On Sunday 12 March, the Iranian Ministry of Defence (MoD) announced that the Karrar main battle tank (MBT) entered full-scale production.
In a statement, the Iran’s Minister of Defence Brig. Gen. Hossein Dehqan said: “The tank can compete with the most advanced tanks in the world in three main areas: power, precision and mobility, as well as maintenance and durability on the battleground.”
Dehqan told local media (Fars News Agency) that the Karrar is “equipped with electro-optical fire control system, laser rangefinder, ballistic computer and enjoys the capability to fire at stable and mobile targets in day and night.”
The Iranian defence minister announced the Karrar MBT in February, stating that the Iranian Army would procure the domestically-built Karrar in lieu of importing the Russian T-90. Sputnik News reports that Iran had initially intended to procure the T-90SM.
Analysts believe (via Sputnik News) that the Karrar MBT is based on the T-72’s chassis, but with a turret mirroring – aesthetically at least – the T-90MS, especially in terms of explosive reactive armour (ERA) layout. Army Recognition states that the Karrar is armed with a 125 mm smoothbore gun and a 12.7 mm machine gun. It is also capable of firing anti-tank guided missiles (ATGM). Other details, such as the engine and (active or passive) self-protection suite, are not known.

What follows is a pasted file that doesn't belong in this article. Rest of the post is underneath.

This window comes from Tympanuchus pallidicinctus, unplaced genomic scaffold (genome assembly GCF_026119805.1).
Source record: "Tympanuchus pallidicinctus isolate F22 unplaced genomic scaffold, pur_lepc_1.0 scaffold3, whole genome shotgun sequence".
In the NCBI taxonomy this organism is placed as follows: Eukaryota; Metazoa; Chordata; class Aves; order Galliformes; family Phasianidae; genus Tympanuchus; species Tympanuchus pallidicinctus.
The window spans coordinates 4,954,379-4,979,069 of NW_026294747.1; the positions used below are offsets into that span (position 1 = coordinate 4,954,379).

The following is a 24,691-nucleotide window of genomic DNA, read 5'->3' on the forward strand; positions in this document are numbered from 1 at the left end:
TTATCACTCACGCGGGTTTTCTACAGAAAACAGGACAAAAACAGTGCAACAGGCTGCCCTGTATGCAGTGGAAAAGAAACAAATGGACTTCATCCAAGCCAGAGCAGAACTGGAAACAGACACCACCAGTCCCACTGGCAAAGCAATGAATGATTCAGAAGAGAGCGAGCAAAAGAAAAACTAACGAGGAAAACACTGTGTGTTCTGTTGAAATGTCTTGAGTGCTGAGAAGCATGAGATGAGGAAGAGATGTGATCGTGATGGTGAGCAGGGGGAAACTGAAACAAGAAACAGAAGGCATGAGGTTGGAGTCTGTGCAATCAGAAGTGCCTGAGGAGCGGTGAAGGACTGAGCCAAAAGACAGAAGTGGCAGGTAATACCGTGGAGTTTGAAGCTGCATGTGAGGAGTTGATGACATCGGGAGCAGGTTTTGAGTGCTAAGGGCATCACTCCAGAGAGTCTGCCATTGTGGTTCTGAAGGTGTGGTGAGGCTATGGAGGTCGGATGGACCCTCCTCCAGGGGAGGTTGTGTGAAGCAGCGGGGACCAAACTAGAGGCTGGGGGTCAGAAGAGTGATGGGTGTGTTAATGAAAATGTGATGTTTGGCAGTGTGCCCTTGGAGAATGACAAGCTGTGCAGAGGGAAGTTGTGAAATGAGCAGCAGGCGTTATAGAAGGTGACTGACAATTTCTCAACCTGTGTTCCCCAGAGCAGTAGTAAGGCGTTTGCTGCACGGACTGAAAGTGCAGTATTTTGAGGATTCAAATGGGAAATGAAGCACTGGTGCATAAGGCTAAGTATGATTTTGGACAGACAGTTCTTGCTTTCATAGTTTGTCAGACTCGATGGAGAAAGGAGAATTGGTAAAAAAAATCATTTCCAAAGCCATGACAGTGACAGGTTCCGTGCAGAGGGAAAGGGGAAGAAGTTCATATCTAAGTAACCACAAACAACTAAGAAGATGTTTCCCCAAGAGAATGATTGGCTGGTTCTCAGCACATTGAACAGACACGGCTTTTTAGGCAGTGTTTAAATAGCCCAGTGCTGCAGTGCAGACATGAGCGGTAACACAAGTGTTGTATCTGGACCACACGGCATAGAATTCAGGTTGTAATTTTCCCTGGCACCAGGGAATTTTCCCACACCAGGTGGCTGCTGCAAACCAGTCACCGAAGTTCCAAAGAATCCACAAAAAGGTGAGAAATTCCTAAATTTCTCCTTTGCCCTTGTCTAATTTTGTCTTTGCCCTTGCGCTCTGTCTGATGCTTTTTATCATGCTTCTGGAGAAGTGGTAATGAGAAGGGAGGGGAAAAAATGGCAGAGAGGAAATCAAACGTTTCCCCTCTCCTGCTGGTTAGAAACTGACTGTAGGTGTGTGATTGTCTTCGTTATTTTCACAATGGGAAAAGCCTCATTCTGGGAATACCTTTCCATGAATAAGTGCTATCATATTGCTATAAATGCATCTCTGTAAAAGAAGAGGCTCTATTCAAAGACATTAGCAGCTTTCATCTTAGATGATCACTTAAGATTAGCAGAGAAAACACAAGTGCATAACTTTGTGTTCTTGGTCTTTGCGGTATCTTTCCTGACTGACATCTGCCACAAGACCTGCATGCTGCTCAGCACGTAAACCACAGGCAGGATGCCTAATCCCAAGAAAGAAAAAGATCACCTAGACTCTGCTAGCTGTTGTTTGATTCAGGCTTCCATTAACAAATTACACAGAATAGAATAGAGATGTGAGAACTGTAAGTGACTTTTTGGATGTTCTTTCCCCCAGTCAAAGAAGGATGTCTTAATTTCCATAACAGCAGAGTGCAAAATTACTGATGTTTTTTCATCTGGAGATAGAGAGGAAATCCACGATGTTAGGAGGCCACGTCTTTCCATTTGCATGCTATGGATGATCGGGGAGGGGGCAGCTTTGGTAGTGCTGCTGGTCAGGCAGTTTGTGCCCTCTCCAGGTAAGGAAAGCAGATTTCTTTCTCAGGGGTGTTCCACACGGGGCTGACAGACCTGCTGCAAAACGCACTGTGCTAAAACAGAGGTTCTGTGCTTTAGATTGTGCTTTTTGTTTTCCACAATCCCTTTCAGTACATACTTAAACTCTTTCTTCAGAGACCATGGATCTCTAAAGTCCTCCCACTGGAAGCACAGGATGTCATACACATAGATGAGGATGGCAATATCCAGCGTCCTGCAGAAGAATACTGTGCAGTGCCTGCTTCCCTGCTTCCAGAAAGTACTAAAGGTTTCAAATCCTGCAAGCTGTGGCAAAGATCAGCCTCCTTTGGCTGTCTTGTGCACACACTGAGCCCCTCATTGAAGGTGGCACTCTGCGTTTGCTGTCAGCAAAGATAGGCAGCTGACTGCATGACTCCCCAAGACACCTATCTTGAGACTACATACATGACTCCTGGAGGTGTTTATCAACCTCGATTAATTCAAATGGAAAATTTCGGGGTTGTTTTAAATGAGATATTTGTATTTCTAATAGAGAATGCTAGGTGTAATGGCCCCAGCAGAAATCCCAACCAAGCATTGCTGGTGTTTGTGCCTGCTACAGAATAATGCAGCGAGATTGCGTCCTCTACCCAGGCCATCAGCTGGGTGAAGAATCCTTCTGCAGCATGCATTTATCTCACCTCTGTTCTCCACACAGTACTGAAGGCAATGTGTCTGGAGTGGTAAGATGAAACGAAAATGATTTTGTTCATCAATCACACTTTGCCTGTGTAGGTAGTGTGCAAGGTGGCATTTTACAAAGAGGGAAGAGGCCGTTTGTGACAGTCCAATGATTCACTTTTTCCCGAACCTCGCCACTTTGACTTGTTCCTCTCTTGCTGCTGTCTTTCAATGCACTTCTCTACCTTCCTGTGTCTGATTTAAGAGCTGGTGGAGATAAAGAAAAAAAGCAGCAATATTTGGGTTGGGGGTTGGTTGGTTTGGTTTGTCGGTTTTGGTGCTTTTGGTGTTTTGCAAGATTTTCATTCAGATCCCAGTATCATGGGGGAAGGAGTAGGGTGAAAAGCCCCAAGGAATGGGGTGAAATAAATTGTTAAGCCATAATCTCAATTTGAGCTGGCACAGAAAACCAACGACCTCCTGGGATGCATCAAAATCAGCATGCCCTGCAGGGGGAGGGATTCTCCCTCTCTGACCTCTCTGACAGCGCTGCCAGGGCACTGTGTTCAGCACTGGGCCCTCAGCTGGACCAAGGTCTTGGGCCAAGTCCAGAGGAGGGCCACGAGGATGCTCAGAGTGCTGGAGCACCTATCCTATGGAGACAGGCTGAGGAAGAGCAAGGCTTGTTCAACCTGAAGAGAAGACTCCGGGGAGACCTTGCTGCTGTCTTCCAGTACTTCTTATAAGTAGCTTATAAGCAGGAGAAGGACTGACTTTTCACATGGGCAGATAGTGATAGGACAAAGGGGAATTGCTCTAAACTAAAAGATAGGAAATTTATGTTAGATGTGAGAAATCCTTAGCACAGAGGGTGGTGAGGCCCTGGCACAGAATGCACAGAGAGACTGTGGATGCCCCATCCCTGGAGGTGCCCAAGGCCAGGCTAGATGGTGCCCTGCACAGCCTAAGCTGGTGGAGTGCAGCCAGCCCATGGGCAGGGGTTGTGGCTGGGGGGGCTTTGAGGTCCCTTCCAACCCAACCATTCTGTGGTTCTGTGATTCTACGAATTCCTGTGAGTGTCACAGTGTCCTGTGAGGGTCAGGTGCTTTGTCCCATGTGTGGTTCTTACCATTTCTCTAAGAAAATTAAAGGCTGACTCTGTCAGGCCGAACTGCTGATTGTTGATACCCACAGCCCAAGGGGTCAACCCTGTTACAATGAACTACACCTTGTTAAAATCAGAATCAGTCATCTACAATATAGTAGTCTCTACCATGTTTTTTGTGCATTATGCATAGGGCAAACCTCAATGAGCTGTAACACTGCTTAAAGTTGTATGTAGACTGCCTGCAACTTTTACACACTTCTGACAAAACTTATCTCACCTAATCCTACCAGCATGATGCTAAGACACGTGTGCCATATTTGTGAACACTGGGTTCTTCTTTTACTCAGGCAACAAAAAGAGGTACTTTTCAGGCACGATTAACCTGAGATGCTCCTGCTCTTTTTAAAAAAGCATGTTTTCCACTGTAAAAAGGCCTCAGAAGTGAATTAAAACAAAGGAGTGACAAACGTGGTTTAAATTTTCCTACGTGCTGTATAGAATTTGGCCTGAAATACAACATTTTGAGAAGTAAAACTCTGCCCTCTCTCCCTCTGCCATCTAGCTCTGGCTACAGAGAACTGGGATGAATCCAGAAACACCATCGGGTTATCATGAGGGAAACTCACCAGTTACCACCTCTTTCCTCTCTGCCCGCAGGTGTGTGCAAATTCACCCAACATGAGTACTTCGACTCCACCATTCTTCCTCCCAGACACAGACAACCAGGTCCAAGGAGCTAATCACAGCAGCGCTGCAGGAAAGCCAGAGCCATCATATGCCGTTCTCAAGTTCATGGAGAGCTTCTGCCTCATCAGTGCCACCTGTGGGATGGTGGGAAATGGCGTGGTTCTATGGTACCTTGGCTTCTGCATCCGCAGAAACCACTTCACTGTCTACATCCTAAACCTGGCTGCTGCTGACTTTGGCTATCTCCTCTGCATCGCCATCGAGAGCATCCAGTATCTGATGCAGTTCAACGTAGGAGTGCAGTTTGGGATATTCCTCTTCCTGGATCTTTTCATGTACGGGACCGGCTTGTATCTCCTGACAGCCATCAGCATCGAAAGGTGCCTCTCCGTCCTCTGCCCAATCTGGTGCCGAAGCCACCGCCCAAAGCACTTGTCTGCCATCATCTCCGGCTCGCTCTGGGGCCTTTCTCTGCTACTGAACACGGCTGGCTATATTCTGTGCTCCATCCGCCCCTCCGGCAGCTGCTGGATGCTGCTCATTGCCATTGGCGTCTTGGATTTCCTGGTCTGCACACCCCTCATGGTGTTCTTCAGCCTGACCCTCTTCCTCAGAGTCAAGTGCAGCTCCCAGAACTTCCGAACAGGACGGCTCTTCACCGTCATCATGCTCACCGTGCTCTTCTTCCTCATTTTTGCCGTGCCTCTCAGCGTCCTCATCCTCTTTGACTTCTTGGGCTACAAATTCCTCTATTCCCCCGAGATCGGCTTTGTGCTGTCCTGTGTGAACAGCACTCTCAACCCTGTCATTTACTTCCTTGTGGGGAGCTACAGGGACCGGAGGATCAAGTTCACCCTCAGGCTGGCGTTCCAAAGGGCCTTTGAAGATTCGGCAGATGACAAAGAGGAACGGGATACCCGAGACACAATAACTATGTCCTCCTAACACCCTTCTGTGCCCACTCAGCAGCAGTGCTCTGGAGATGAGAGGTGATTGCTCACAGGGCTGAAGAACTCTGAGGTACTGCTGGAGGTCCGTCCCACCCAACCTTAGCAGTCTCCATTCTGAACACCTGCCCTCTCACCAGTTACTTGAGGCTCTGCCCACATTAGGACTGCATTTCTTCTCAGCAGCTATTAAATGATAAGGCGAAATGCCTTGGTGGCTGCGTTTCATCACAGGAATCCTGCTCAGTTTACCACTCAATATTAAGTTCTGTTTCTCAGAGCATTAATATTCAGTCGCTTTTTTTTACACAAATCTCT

Notes & Comments:
While the Karrar is aesthetically similar to the T-90MS, analysts have generally been skeptical of how well the Karrar fares against the T-90MS. The uncertainty stems from a dearth of technical details, such as the output of the Karrar’s engine, the effectiveness of its self-protection suite, and the accuracy and damage power of its munitions, especially tank shells and ATGMs.
With arms sanctions preventing Iran from readily procuring modern engines, electronics, mechanical components and armour technology, the Karrar’s performance is largely dependent on Iran’s own technical capabilities. It is difficult to ascertain if these capabilities are sound. Thus, outside observers are reluctant to attest to Iran’s claims of the Karrar being “more advanced than [the] T-90.”
However, Iran is evidently making substantive gains in armour technology. Its turret development efforts have spurred several platforms emulating Western and Eastern design concepts. Whereas the Karrar has several similarities to the T-90, the Zulfiqar-3 mirrors the Abrams. These will certainly evolve and improve in the medium-term, by which point Iran will also be poised to access the international arms market. Its technology foundations will see a sharp boost through the 2020s, which will position its defence programs to be competitive.